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We've been into this for a few weeks now, but still, many are finding that there are challenges in working from home (by the way, there's now a hashtag for this... #WFH). For folks like me, this is nothing new... I've been working from home since 2005, but for others, this new normal is anything but.
Some of the most common challenges of remote working are:
Missing the dynamic that comes from face to face team meetings.
Let's face it, no screen can replace the "vibe" that comes from employees being together. We were meant to be in community, so not having the opportunity to shake hands, give a hug or even a pat on the back has us all collectively missing each other. Yes, there are efficiency benefits to remote meetings, but they don't outweigh the relational benefits.
The feeling of isolation.
Not to be Johnny Raincloud, but I’m in my office...alone. It doesn’t matter how many remote meetings I have during the day, as soon as I sign off, I’m by myself. In a normal world, that feeling of isolation can get to me (that’s why I got a dog years ago). Today, that feeling of isolation is accentuated, and it's being shared by all of us.
My routine is off.
For now, gone are the days of “my routine”. Leave home, hit Starbucks, get to the office, check email, have a staff meeting, etc. For some of us, the new routine has not settled in yet. Beyond that, we’re faced with the need to learn new workforce management tools, staff management techniques, and even the creation of a company work from home policy. Learning new communication expectations at work seems to be at an all time high.
Distractions at home.
Because we're stuck at home, the distractions seem endless... Kids, lagging Wi-Fi or cell signals, Amazon and UPS deliveries, neighbors doing yard work.. the list goes on. Then of course, there are the self imposed distractions: social media, texts, Candy Crush. What do we have to do to avoid getting distracted? Add this question to the plate of new things to consider.
Well, believe it or not, there is a way to transition from “what used to be” to this current reality. As someone who not only has been working from home for 15 years, but has also managed remote teams effectively, here are some practical tips for keeping things going.
Tips for Working & Managing Remotely:
Create rhythm and routine:
Nature itself shows us that rhythm and routine (sunrise, sunset, the coming and going of seasons, etc.) helps bring balance. In the same way, individuals and teams should create these same predictable patterns. For individuals, schedule out your day: when you’ll wake up, when you’ll be at your desk, when you’ll exercise, etc. For teams, implement daily and weekly check ins. Patrick Lencioni’s “Death By Meeting” is a great framework for this. It can be implemented remotely, and be a great workforce time management tool for right now and beyond.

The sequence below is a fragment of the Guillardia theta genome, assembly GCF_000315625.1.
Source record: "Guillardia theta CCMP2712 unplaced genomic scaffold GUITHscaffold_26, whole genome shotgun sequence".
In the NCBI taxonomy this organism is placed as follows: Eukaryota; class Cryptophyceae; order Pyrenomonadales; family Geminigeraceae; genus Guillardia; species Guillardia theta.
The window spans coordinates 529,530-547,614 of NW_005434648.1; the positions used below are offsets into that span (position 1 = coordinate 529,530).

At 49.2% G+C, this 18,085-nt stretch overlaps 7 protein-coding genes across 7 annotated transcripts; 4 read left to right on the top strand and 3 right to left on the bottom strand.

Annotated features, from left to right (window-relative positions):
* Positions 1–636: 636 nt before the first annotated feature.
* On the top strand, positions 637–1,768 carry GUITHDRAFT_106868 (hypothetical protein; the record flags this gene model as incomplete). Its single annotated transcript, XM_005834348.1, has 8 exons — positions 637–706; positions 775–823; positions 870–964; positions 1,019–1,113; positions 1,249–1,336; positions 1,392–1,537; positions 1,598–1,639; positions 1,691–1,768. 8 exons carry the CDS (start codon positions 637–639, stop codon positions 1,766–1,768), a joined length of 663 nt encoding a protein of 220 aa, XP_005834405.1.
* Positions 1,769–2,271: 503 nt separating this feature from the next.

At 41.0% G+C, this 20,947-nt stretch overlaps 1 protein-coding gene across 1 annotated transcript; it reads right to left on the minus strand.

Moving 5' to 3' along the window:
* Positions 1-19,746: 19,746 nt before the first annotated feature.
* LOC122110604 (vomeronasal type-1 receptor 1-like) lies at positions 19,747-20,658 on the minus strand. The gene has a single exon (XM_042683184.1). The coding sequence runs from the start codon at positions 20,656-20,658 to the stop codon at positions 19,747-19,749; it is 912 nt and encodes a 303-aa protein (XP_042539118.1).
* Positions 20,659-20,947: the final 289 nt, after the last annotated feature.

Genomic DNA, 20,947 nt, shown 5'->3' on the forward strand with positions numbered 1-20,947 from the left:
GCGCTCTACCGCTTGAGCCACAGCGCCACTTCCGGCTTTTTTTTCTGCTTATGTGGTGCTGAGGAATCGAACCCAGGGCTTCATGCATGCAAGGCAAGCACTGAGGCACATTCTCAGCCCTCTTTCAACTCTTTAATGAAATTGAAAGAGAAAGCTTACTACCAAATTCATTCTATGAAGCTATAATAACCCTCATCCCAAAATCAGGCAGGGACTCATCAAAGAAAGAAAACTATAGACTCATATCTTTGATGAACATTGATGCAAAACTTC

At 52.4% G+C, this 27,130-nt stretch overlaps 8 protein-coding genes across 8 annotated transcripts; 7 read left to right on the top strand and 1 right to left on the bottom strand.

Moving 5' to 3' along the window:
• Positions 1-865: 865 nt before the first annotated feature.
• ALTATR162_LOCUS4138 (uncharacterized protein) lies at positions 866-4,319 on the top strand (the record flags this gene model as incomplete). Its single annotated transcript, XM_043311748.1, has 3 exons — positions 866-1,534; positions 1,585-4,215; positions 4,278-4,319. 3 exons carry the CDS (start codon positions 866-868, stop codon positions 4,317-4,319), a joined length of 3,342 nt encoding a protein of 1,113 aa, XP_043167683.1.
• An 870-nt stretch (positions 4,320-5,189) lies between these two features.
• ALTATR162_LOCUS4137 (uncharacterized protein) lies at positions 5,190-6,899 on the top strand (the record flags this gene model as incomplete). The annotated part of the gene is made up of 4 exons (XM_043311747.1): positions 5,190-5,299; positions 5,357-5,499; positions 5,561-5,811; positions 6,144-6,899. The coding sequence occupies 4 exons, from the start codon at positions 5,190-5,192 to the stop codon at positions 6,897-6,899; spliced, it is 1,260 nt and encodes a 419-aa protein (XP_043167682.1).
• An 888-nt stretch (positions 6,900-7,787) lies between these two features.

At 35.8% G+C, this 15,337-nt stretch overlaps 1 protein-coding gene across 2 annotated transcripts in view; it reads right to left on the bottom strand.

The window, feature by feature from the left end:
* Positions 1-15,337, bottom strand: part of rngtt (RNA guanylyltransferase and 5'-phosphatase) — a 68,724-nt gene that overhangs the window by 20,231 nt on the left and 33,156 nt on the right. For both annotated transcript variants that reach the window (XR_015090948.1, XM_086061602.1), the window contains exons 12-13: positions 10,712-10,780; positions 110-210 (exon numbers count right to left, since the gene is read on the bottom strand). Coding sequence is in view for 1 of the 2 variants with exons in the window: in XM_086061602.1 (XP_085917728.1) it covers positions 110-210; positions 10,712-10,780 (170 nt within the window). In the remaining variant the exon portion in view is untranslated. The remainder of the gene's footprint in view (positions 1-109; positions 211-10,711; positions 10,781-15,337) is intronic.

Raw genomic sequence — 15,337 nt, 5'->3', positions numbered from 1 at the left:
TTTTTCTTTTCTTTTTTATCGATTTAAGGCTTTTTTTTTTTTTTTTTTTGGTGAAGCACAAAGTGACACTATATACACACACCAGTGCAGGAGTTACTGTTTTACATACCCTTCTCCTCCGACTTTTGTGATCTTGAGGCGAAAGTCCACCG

Set “House Rules”:
Yes, it’s not you just working at home, it’s the entire family. Still, guard rails will keep the expectations in line. Develop guidelines and boundaries with the family. For example, “When Mom’s door is closed, don’t knock. It means I’m on a call”. Or, “When you have a ZOOM call with your team, give everyone else a 30 minute warning so we can prepare to be quiet”. These kinds of guidelines, developed together, can help keep the conflict down to a minimum.
Provide and TRAIN on Communication Technology:
For those of us used to video conferencing and other technology communication tools, we forget that for many working professionals, these tools are new. If you want to improve communication between staff, don’t just provide the information. Make sure to take the time to train the new adopters on how to effectively use it.
Create social interactions:
We benefit from the social side of work as much as anything else. When we went to work, we’d enjoy breaks, lunches, birthday celebrations, etc. So, work to create those social contact scenarios via remote tools. Your team will benefit from being able to socially interact with each other. Set up virtual coffee breaks, happy hours, or even game times. I recently conducted a virtual scavenger hunt that was a smash. Or try skribbl.io, an online pictionary type game. These fun times of staff interaction will be of tremendous help in the days to come.
We don’t know how long this will last. What we do know is that we need each other to get through it. In times like these, sometimes it helps just to have an objective source to go to, someone who will listen, ask questions, and help give proper perspective.
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